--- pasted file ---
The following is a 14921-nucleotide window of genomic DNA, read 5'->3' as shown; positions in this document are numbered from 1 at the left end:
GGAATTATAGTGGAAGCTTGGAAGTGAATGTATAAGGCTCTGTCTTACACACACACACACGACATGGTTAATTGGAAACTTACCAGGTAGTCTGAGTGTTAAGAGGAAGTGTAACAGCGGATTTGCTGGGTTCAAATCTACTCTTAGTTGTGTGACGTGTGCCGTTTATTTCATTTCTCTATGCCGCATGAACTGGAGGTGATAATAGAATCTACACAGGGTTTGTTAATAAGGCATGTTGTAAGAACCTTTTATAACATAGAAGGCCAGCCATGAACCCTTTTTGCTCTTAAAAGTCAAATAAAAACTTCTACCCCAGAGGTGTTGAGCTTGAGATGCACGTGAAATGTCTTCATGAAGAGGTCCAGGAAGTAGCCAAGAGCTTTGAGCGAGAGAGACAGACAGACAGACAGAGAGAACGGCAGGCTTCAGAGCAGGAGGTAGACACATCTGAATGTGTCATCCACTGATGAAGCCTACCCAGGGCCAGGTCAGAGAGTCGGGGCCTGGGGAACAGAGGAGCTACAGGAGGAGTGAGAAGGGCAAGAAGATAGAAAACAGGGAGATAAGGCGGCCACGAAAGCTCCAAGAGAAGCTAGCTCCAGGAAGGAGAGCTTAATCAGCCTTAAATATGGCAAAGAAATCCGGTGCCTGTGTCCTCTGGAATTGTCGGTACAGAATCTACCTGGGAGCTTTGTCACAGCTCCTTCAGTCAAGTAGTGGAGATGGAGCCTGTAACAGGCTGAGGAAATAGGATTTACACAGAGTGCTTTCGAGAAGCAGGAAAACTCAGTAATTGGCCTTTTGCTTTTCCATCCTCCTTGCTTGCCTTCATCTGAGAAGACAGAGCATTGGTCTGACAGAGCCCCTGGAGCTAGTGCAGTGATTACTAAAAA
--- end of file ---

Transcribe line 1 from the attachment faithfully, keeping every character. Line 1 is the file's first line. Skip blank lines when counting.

The following is a 14921-nucleotide window of genomic DNA, read 5'->3' as shown; positions in this document are numbered from 1 at the left end: